The outcome of the vote in the British general election corresponds to the trends analysed on this blog before it - as the figures below confirm.
That it was possible to foresee these trends beforehand demonstrates that the results of the election appear 'surprising' or 'confused' only if a wrong analysis of the situation had been made - although such mistakes were made by many commentators, which led them to take it for granted for two years that the Tories would stroll to victory.
The real trends of the 2010 vote also have important features, in particular regarding the Tories and the Liberal Democrats, differing from the analysis still being presented after the election in sections of the media - these commentators are repeating the mistakes in analysis they made before the election. This article therefore looks at the real trends in the voting, why it was possible to foresee them, and what is their dynamic.
The election was the expression of long term trends
This blog noted before the election that the reason many commentators expressed 'surprise' about the trends during the British general election campaign was that these were often presented as though they were a consequence of unanticipated short term events in the election such as the introduction of TV debates between the party leaders. Such a view was wrong. The only serious uncertainty at the election was the rather lottery like way in which the undemocratic features of the British voting system would allocate seats in parliament. The trends of support for the parties in the election were the logical continuation of long term social electoral trends.
The way in which the trends in the results of the 2010 general election continue long term processes may be seen first in Figure 1 which shows the analysis of the Tory vote first presented by the present author in the book Thatcher and Friends and updated to include the result of the 2010 election as indicated by the BBC this morning - the final few results to declare will not shift the figures significantly.
It shows that while naturally there have been short term oscillations from election to election, which help produce individual Tory victories or defeats, the steady downward trend of support for the Conservative Party is entirely clear.
Tory support in the 2010 election was simply the latest oscillation within this declining fundamental trend and reveals that the decline in Tory social support has now reached the point where they are unable to form a majority government.
The Conservative vote has fallen progressively from its highest ever level, of 60.7% in 1931, to its post-World War II peak of 49.6% in 1955, to 41.9% the last time it won a majority of seats in an election in 1992, to 32.3% at the general election 2005.
Typically the Conservative vote, each time the party won a general election, was lower than at the one it won previously, and each time it lost an election its vote fell to a lower level than the previous defeat.
The result of the Tories at the 2010 election, at 37% of the vote, is 4.9% below the level they received the last time they were the largest party and therefore is clearly an oscillation within this fundamental declining trend.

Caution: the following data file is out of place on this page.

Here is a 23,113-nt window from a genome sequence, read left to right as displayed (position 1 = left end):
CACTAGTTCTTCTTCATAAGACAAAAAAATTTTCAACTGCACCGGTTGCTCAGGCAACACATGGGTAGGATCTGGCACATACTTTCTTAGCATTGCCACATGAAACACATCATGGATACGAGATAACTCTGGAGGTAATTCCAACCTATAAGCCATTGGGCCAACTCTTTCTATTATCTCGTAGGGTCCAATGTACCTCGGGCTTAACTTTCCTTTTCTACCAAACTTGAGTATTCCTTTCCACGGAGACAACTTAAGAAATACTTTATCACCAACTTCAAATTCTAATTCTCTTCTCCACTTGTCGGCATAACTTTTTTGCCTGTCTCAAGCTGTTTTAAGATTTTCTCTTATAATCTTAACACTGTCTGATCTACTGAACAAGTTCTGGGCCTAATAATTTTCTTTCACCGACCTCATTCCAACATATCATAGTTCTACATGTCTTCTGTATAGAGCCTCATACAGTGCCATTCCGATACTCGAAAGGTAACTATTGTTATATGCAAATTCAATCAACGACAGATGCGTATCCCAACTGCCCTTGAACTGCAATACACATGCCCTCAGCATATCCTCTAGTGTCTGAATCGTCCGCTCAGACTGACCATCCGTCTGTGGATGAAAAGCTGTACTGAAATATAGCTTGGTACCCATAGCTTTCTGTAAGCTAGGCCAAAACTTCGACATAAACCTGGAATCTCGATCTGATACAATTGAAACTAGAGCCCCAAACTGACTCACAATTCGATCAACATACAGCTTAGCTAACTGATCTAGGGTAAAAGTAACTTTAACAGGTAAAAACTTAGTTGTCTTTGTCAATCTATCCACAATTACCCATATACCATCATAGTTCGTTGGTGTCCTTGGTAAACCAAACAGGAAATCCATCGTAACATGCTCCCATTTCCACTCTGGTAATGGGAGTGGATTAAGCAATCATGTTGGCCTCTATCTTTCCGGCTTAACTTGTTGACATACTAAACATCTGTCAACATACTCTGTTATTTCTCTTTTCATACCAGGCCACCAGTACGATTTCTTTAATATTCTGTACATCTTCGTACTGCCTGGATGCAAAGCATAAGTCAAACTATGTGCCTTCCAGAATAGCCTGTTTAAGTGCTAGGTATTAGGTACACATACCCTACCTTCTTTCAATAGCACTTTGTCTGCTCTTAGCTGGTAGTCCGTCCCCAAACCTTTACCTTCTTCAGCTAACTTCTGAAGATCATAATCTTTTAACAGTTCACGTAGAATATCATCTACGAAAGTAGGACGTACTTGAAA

Turning to the Liberal Democrats a number of commentators have been misled by the Liberal Democrats poor showing in terms of seats at this election into believing that Liberal Democrat support had somehow declined. This is false - as may be seen from Figure 2.
In reality the 23% of the vote secured by the Liberal Democrats at this election is the highest achieved by the Liberals alone since World War II and is only a small margin behind the 25.4% achieved in alliance with the SDP in 1983. The fundamental trend of rising Liberal support for the last fifty years is clear from Figure 2. The Liberal Democrats were robbed by the electoral system. Their actual vote rose compared to the last election and its upward underlying trend was clear.
The Labour vote, at 29% at this election on current projections, was also a logical continuation of its previous long term trend - as may be seen in Figure 3.
Labour's long term electoral support rose to a peak of slightly less than 50% in 1945-66 and then, with a temporary sharp depression in the 1970s and early 1980s, it has declined. Even in the 1997 landslide Labour only received 43.2%.
Conservative unpopularity, not high support for New Labour is why the Labour party was in office from 1997 onwards.The present decline continues that underlying trend.
The outcome of the 2010 general election was therefore the expression of profound and long term social processes - the long term decline of the social base of Tory support, the fact that Liberal Democrat support has been on a rising trend, the inability of Labour to raise its vote. These processes will therefore not be halted by whatever are the immediate steps after the election and whoever immediately forms the government.
If, as appears most likely immediately after the election, the Tories are able to temporarily form a minority government due to 'tolerance' by the Liberal Democrats, this will not stop the trend of Tory decline. As the Liberal Democrats would be tying themselves to a 'sinking ship', and in the middle of an economic crisis, it is likely this would lead to a downward oscillation of the Liberal Democrats and a revival of Labour.
Britain is therefore still heading to a new political era of proportional representation and coalition government. The apparent 'confusion' coming from the 2010 general election were due to it being part of the break up of the old system. Because these processes are so deep and so powerful a minority Tory government will be incapable of halting them.
Britain is heading to a new political system.